How the Dallas-Fort Worth Area Ranks in Homeowner Equity

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A report by Irvine, Calif.-based Attom Data Solutions estimates that 39.5 percent of Dallas-Fort Worth homes are equity rich.

Are you equity rich? Do you use finance apps to compare your home value against your mortgage statement balance every day?

If you’re a Dallas-Fort Worth homeowner, chances are you’re doing fine and better than others nationally. A recent report by Irvine, Calif.-based Attom Data Solutions estimates that, in the third quarter, 39.5 percent of D-FW homes are regarded as equity rich, meaning that the combined estimated amount of loans secured by those properties was 50 percent or less of their estimated market value.

Nationally, 28.3 percent of the 58.9 million mortgaged homes in the U.S. were categorized as equity-rich.

It’s a continuation of the strong economic news that has emerged despite the pandemic and its impact on high unemployment.

“Homeowner equity in the third quarter added another pebble to the pile of markers showing that the U.S. housing market continues to defy the broad downturn in the economy this year,” Attom Data’s Todd Teta said in the report.

The report provided counts of properties based on several equity categories at the state, metro, county, and ZIP code level in addition to the percentage of total properties with a mortgage that each equity category represents.

D-FW ranks seventh nationally and the only Texas market among the top-10 metro areas with the most equity-rich homes. Houston had the smallest share of equity-rich properties at about 31 percent, according to the study.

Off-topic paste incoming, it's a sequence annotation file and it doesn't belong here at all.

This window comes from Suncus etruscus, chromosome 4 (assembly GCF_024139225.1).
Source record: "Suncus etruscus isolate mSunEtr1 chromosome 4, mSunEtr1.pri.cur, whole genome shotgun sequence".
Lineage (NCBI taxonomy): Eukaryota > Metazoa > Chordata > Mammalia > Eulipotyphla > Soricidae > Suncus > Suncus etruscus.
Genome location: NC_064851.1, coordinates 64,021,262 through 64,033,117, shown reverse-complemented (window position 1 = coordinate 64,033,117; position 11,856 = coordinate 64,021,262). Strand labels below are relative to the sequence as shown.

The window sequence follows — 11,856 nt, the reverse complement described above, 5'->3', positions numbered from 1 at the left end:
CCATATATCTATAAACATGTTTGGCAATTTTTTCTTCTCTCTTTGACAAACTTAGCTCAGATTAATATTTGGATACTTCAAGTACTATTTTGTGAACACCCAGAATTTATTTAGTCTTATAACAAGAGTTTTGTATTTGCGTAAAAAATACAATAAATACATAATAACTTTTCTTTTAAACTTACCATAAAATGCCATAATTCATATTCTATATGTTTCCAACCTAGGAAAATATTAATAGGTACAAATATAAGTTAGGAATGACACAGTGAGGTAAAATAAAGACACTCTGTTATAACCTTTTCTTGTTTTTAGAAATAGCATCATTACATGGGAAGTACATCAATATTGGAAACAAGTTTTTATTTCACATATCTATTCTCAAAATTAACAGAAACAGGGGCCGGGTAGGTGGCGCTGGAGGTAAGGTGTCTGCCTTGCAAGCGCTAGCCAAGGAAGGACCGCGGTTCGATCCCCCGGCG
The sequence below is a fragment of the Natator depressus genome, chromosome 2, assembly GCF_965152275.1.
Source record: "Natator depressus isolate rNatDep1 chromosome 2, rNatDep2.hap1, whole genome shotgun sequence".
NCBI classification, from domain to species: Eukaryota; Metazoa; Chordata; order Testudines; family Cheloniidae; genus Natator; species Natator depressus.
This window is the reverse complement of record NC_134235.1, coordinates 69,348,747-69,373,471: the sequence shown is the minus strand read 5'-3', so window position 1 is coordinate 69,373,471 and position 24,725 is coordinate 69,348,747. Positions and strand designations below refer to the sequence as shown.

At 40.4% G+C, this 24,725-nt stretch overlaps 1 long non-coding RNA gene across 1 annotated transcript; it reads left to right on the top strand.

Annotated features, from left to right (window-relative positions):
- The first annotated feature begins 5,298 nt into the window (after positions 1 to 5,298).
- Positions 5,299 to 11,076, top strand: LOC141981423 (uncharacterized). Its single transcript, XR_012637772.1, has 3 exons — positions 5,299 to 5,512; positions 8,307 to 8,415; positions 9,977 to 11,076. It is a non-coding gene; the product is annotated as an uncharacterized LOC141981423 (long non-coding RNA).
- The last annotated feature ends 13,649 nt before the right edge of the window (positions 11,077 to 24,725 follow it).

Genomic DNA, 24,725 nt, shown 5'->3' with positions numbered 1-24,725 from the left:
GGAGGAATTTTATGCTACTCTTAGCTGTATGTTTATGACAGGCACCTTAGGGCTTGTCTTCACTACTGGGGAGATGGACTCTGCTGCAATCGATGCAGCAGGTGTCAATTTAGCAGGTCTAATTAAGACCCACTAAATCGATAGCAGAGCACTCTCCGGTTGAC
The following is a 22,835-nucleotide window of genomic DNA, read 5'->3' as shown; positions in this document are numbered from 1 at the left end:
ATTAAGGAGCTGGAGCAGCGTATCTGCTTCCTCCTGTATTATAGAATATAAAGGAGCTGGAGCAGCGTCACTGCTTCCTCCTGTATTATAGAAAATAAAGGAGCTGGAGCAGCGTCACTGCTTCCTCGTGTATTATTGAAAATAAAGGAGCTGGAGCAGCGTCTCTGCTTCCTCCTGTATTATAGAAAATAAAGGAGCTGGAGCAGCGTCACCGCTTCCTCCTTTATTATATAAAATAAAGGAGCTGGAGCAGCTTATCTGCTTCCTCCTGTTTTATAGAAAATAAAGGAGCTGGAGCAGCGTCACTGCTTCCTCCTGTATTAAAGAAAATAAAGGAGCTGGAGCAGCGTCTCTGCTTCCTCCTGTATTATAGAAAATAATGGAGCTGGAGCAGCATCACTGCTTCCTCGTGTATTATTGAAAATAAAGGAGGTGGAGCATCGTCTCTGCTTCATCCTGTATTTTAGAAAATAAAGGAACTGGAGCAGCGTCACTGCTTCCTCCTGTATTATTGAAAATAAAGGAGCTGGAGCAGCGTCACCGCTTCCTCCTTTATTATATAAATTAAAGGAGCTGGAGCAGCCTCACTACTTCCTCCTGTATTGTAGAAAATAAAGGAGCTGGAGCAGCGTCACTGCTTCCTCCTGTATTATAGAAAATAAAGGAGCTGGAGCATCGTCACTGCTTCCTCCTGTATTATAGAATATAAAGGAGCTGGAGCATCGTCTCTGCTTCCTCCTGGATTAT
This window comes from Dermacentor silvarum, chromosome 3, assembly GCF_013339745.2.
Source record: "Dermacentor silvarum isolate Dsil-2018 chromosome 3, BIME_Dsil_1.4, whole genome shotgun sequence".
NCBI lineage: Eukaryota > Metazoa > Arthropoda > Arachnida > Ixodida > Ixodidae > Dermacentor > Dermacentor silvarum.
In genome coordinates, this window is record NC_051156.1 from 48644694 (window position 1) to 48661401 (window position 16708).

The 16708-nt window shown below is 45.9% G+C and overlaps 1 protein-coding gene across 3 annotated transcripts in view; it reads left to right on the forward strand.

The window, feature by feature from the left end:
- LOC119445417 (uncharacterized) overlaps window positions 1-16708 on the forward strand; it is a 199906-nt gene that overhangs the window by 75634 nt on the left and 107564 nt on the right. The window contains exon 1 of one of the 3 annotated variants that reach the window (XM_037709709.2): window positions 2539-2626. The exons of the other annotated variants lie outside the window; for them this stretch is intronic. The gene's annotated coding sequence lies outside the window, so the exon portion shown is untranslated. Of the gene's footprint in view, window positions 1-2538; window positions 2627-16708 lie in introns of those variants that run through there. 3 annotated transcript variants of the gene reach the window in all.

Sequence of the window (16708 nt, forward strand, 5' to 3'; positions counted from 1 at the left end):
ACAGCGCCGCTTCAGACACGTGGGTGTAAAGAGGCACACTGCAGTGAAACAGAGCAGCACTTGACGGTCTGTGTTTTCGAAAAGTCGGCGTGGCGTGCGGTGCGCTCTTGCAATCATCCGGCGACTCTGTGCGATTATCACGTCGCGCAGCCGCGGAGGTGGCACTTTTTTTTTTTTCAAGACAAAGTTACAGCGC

Two Dallas ZIP codes — 75212 (West Dallas), and 75224 (Oak Cliff) — had the largest share of equity-rich homes. The 76105 ZIP code in East Fort Worth also was included.

In North Texas, less than 3 percent of mortgaged homes were categorized as seriously underwater.

Seriously underwater indicates a loan-to-value ratio of 125 percent or above, meaning the property owner owed at least 25 percent more than the property’s estimated market value. Nationally, just 3.5 million, or one in 17, mortgaged homes were considered seriously underwater.

In case you’re wondering, the Park Cities and North Dallas were areas that had the largest percentage of homes underwater.

Tommy Cummings

Tommy Cummings covers the North Texas housing market for Tommy moved to Texas from Oklahoma in 1992 and has lived in Mansfield with his wife, Brigitte, and son, Beaumont, since 2002 (after a two-year adventure in California as a tech columnist/editor at the San Francisco Chronicle). Tommy started his media career at newspapers in Oklahoma before becoming an editor in many capacities at the Fort Worth Star-Telegram and The Dallas Morning News, where he wrapped up his newsroom career as a digital editor. His work has appeared in news outlets throughout the U.S.

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